Moving is an exhilarating and yet stressful process. So many things go into a move, and if you have kids, your move immediately becomes more difficult, especially if those kids are involved in community schools. That was certainly our case recently when we found out the we were going to have to move out of our home for over 8 years here in Japan.
Finding out we needed to move meant that we first and foremost had to find options of new places to live. For us with 4 kids here in Japan, we certainly wanted to find a place of at least 4 bedrooms. In Japan, and especially in the city, finding rental apartments with 4 bedrooms severely limits your options. We searched and searched online for places and quickly found out that we would have to make a choice between location and space.
Our decision was not easy, because our family really needs more space than the average family in the Tokyo area. We really wanted to find a place that would allow our kids to still go to the same Japanese public schools, but unless we wanted to go with a 3 bedroom apartment about half the size of what we were already in, we would have to move out of the area. A compromise of some sorts would have to be made.
Once we decided on a place, moving day was coming, and coming fast. There were so many details to take care of — utilities and internet to set up, old furniture to get rid of (a huge process in itself here in Japan), moving companies and dates to coordinate. We were so thankful for our friends and family that helped out a ton in the process. The move was an emotional one to say the least.
But as challenging as the move was, the biggest upheaval of all happened for our kids, for they weren’t just changing homes, but changing schools in the process. Moving in the middle of the Japanese school year also added another layer of complications, complications that could not be avoided as new uniforms, school books and classes had to be coordinated.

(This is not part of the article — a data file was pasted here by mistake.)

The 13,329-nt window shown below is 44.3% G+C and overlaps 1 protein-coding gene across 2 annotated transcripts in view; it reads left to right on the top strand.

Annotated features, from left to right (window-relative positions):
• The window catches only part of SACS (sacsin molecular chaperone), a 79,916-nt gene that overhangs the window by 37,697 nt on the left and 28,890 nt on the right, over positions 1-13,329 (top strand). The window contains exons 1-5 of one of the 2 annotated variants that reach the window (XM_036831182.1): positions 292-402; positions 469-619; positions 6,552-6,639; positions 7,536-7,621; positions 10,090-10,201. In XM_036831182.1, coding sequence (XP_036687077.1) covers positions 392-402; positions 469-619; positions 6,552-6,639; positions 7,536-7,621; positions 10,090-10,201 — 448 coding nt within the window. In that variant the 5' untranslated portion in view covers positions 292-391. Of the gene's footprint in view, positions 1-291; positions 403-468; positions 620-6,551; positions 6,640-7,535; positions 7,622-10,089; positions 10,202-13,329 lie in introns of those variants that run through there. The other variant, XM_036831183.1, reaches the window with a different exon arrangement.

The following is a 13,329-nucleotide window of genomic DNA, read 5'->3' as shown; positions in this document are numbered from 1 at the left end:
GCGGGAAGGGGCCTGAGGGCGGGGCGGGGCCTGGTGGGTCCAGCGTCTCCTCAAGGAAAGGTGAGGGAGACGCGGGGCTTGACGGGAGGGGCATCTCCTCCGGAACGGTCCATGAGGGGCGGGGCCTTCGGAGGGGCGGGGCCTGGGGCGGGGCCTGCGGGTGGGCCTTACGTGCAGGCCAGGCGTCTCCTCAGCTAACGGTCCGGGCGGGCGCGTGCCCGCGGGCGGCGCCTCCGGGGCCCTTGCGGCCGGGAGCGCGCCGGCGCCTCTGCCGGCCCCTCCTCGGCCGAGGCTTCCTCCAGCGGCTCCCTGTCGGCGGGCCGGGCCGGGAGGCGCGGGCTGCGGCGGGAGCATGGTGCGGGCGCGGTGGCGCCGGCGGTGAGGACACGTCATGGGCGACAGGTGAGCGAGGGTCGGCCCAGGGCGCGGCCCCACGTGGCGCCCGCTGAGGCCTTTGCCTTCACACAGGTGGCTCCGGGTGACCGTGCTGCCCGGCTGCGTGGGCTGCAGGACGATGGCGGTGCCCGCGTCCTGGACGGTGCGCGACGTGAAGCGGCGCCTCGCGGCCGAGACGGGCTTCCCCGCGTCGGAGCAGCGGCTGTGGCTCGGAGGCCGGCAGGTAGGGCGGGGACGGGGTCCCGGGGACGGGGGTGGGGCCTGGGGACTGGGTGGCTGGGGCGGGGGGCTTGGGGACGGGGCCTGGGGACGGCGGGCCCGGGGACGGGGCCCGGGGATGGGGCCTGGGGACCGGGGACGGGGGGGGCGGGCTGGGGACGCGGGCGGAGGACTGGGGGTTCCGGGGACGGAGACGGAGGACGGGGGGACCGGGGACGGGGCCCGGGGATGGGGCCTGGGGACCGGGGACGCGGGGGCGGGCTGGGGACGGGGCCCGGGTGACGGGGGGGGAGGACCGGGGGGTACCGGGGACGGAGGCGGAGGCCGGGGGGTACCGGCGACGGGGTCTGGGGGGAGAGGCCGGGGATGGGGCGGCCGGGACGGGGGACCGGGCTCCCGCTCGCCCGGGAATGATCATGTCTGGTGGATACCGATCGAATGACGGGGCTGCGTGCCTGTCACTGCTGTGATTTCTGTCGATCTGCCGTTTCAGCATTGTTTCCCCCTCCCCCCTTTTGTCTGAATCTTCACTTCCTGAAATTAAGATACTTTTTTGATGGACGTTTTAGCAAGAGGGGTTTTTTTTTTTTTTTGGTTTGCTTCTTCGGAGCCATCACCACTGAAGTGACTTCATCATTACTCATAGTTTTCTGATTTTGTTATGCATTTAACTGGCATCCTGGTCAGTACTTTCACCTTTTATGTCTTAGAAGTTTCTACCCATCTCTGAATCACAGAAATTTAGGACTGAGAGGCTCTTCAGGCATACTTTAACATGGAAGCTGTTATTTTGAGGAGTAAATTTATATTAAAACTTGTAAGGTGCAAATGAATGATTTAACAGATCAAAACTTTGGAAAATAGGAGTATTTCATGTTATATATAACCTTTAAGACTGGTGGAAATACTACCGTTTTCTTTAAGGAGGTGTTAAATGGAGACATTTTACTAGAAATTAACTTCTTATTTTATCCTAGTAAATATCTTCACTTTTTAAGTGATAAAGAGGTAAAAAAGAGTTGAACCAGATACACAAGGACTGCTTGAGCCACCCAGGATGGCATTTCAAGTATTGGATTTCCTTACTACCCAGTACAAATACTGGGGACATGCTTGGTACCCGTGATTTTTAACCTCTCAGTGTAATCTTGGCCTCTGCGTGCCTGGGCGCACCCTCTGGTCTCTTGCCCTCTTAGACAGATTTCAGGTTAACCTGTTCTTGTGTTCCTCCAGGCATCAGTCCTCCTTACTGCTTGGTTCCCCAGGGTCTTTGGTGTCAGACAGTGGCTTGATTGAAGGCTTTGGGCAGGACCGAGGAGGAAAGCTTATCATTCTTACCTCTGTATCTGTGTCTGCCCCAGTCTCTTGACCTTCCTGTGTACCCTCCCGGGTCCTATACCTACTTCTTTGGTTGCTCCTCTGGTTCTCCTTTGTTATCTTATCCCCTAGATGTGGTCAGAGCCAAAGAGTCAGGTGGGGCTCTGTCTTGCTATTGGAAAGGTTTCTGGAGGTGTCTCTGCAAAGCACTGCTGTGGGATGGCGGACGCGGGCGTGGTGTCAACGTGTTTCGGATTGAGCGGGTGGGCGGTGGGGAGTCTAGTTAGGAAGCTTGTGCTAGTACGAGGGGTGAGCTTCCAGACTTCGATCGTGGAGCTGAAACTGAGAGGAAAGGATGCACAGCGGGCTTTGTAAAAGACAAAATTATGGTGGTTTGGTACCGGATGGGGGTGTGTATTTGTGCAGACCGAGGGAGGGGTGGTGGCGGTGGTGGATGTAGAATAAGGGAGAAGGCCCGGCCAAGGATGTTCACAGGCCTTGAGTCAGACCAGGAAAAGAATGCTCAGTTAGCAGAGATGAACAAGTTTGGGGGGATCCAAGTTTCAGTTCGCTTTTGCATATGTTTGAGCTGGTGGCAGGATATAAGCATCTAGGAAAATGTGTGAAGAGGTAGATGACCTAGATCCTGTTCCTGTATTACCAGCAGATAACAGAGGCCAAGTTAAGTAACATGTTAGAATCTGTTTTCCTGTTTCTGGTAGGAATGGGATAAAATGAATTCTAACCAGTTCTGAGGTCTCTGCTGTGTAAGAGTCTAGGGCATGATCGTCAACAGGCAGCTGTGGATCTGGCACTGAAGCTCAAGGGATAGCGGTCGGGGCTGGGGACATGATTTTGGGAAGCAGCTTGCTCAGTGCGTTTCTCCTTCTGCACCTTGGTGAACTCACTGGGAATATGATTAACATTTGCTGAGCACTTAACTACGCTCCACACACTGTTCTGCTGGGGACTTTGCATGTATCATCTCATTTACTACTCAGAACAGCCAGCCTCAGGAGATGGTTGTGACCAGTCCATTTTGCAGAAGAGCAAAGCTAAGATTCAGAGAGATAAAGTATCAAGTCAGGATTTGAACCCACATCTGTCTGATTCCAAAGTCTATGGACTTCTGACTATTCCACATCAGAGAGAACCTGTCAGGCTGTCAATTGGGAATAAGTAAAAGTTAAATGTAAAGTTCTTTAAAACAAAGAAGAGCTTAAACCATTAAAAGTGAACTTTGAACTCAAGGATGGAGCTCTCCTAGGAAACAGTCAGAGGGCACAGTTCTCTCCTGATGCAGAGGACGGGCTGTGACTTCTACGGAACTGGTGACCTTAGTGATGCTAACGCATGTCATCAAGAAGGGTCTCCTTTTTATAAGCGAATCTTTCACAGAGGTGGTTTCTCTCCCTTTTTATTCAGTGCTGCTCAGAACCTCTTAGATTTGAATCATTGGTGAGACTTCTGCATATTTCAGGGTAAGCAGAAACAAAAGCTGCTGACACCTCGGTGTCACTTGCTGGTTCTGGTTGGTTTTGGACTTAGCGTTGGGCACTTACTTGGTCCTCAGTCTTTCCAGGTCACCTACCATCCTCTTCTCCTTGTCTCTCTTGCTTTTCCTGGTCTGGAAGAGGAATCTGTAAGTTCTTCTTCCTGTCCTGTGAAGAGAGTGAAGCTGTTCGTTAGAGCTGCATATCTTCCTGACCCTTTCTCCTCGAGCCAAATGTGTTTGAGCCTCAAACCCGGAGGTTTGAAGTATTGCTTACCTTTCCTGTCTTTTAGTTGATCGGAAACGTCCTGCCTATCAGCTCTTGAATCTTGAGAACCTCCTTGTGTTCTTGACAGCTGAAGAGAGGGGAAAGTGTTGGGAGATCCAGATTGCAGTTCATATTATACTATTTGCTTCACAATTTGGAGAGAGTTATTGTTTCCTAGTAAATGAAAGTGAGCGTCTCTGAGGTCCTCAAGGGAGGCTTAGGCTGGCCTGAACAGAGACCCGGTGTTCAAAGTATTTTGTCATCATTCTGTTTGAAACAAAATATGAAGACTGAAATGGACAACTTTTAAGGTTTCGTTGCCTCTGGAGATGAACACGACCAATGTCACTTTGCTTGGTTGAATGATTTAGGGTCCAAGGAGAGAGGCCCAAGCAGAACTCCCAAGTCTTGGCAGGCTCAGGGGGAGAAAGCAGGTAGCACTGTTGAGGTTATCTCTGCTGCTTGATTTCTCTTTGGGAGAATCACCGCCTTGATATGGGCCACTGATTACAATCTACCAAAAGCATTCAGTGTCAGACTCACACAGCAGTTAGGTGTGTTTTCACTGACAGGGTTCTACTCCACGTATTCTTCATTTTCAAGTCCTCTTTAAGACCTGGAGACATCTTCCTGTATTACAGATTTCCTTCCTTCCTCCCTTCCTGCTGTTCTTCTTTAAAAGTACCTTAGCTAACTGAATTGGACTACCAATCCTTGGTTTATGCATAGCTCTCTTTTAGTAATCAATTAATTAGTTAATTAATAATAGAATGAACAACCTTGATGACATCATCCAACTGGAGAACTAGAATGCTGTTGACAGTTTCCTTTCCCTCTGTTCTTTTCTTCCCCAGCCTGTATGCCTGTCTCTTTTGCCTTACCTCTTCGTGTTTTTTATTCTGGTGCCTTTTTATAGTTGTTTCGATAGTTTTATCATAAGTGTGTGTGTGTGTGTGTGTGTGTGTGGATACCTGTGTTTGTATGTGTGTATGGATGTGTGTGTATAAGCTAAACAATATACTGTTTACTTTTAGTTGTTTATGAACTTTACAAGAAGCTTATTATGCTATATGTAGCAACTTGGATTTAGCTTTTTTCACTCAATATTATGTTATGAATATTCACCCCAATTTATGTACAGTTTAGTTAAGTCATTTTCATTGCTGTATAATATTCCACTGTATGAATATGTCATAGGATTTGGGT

All in all, the kids did a fantastic job transitioning even though it was hard to say goodbye to friends and teachers. But perhaps the biggest highlight of all was Becca and Anna’s goodbye to their school and classmates, as they were selected to conduct their classes in the school’s choral festival. They did a fanatic job and soon after received loads of heart-felt letters and notes from their classmates saying goodbye. It was a hard goodbye.
All of this happened in just a little over a month. And what a month it was! If I were to go back and do it again, I would want to add a little more time in there, for we were so rushed in our move. And if you have any option at all, waiting until a natural break in the school year is ideal if you have kids that will be attending schools.
One thing I would add, and you can see in these videos, is that if you have strong ties in your community, it will really help with your move. We got so much help from neighbors, friends and family. We are also really involved in our international church, and because of that we also get a lot of help. Without this help, the move would have been impossible.
Some people asked why we didn’t look to buy a house. Certainly there are a lot more options available if you’re looking to buy, but as a foreigner in Japan, you cannot take out a normal home loan, but only a high-risk loan that requires you to put down 20% as a downpayment at a much higher interest rate. This puts homes that are big enough for us and still inside the Tokyo area out of reach. But this is all a moot point once you get your permanent visa, available to most foreigners once they’ve lived here 10 years, at which point you too can get a normal home loan like any other Japanese person.
So in another year or so, we will be looking into the process of permanent residence here in Japan. And then soon after that — it may be time to look to buy our own home! Then we will have a new story to share: becoming homeowners in Japan!